Decline of the Indus River Valley Civilization (c. 3300-1300 BCE)

What happened?

  • The Indus River Valley Civilization, also known as the Harappan Civilization, was one of the three early civilizations in northwestern South Asia, along with Egypt and Mesopotamia. It was located in what is now Pakistan and northwestern India.
  • This civilization existed between 3300 and 1300 BCE, with some cities reaching a population of 60,000 at their peak from c. 2600 to 1900 BCE. The Harappan people traded with Mesopotamian cities, built complex infrastructure with sewage systems, and had their own form of writing. They relied heavily on the flooding of the Indus River for crop irrigation and agriculture, and they built wells, drains, channels and dams to control the river water. 
  • Around 2500 BCE, civilization in the Indus River Valley began to decline as people migrated eastward to the Himalayan foothills. Here, they shifted from a civilization composed of large cities to one of mostly small farming villages (map below). By 1800 BCE, most Harappan cities were almost completely abandoned. Eventually, the villages in the foothills declined too.

Maps of the settlements of the Indus River Valley Civilization over time. Red dots represent towns and villages and white dots represent major cities. Notice how civilizations migrated east and how the number of cities decreased over time. Note that the years on the map are in years BP rather than BCE (BP = years before present; years BP = years BCE + 2000 years) (from Nield 2020).

How is this related to climate?

  • Around 2500 BCE, the intensity of summer monsoons in the Indus River Valley began to decrease, causing droughts and making agriculture difficult for a society that relied heavily on floods for irrigation.
  • People migrated to the foothills of the Himalayas where winter monsoons brought reliable rainfall, until they too dried up, leading to the ultimate demise of the civilization. 
    • Climate alone was probably not the cause of the fall of the Indus River Valley Civilization, but it was a very likely contributor. At the time, Indo-Aryan people were moving into the region and may have driven the Harappan people out.  
  • The changes in monsoon cycles may have been driven by colder air from the Arctic moving southward into the Atlantic and northern Europe. As a result, storms in the region shifted southward into the Mediterranean Sea, increasing the intensity of winter monsoons in the Indus River Valley. This may have also affected summer monsoons in the Indus River Valley, causing them to decrease in intensity.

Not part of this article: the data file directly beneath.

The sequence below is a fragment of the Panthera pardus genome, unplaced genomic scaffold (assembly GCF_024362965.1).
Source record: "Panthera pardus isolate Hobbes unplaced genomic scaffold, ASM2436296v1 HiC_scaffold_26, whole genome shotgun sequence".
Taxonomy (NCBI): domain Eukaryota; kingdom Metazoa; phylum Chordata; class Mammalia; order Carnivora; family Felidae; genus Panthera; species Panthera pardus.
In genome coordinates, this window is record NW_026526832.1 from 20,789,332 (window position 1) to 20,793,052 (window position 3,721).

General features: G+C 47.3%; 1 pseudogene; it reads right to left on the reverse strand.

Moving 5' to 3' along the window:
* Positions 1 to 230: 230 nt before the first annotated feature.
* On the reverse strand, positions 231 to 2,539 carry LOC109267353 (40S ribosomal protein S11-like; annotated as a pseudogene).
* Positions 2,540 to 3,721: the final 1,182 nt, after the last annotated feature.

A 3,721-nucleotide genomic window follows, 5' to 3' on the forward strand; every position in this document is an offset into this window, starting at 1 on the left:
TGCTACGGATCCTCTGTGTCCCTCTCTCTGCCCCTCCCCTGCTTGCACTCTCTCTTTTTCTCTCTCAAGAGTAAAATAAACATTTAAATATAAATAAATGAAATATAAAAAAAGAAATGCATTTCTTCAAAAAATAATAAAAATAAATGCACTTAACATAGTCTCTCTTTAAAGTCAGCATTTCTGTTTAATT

Further Exploration 

  • The rise of the Indus River Civilization may also be attributed to monsoon cycles, as there is evidence for weaker monsoons and less run-off from the mountains around the time that the civilization was established. 
  • Researchers have a couple different pieces of evidence for climate as the cause of Harappan Civilization decline. 
    • In a recent study, researchers looked at the isotopic concentrations of stalagmites on the floor of a cave in the region (location marked with a white star on the maps above). These data allowed the researchers to generate a pattern of rainfall over the past 5,700 years. By analyzing this pattern, they concluded that summer monsoons may have begun to decline, leading to increased droughts, around the same time that the Harappan Civilization declined. 
    • Researchers have also analyzed sediment cores from the bottom of the Arabian Sea at the mouth of the Indus River. This is an oxygen-poor, or anoxic environment, so evidence of life is well-preserved as organic matter in the sediment. Winter monsoon winds bring nutrients to the surface of the sea, leading to a surge in plant and animal life. By looking at the sediment cores, researchers were able to determine when monsoons occurred and their intensity by looking at the amount of organic matter preserved in the sediment.

References and Additional Resources